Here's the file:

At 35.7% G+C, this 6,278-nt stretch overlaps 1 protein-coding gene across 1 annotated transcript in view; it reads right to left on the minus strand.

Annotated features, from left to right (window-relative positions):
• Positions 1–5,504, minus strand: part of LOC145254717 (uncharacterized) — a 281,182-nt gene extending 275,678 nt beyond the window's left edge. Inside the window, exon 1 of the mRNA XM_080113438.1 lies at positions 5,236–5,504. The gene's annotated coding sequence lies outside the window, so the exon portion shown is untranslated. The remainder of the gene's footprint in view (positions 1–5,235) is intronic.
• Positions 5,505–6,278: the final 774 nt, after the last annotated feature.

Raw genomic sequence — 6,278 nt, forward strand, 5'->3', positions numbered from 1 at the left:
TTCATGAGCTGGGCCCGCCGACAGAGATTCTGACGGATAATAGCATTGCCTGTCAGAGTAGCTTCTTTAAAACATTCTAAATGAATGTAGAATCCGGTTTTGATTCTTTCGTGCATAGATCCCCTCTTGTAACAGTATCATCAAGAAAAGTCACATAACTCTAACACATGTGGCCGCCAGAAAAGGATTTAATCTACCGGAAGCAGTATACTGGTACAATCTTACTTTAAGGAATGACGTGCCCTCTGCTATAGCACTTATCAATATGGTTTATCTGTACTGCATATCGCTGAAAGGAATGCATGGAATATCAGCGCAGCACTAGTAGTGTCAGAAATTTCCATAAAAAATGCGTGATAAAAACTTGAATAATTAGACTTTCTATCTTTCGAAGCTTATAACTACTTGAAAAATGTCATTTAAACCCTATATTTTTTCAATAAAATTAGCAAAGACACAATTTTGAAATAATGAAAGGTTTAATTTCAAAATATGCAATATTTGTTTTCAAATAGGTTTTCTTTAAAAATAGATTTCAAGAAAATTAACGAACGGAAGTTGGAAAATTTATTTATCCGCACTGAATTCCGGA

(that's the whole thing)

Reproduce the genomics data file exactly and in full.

At 35.7% G+C, this 6,278-nt stretch overlaps 1 protein-coding gene across 1 annotated transcript in view; it reads right to left on the minus strand.

Annotated features, from left to right (window-relative positions):
• Positions 1–5,504, minus strand: part of LOC145254717 (uncharacterized) — a 281,182-nt gene extending 275,678 nt beyond the window's left edge. Inside the window, exon 1 of the mRNA XM_080113438.1 lies at positions 5,236–5,504. The gene's annotated coding sequence lies outside the window, so the exon portion shown is untranslated. The remainder of the gene's footprint in view (positions 1–5,235) is intronic.
• Positions 5,505–6,278: the final 774 nt, after the last annotated feature.

Raw genomic sequence — 6,278 nt, forward strand, 5'->3', positions numbered from 1 at the left:
TTCATGAGCTGGGCCCGCCGACAGAGATTCTGACGGATAATAGCATTGCCTGTCAGAGTAGCTTCTTTAAAACATTCTAAATGAATGTAGAATCCGGTTTTGATTCTTTCGTGCATAGATCCCCTCTTGTAACAGTATCATCAAGAAAAGTCACATAACTCTAACACATGTGGCCGCCAGAAAAGGATTTAATCTACCGGAAGCAGTATACTGGTACAATCTTACTTTAAGGAATGACGTGCCCTCTGCTATAGCACTTATCAATATGGTTTATCTGTACTGCATATCGCTGAAAGGAATGCATGGAATATCAGCGCAGCACTAGTAGTGTCAGAAATTTCCATAAAAAATGCGTGATAAAAACTTGAATAATTAGACTTTCTATCTTTCGAAGCTTATAACTACTTGAAAAATGTCATTTAAACCCTATATTTTTTCAATAAAATTAGCAAAGACACAATTTTGAAATAATGAAAGGTTTAATTTCAAAATATGCAATATTTGTTTTCAAATAGGTTTTCTTTAAAAATAGATTTCAAGAAAATTAACGAACGGAAGTTGGAAAATTTATTTATCCGCACTGAATTCCGGA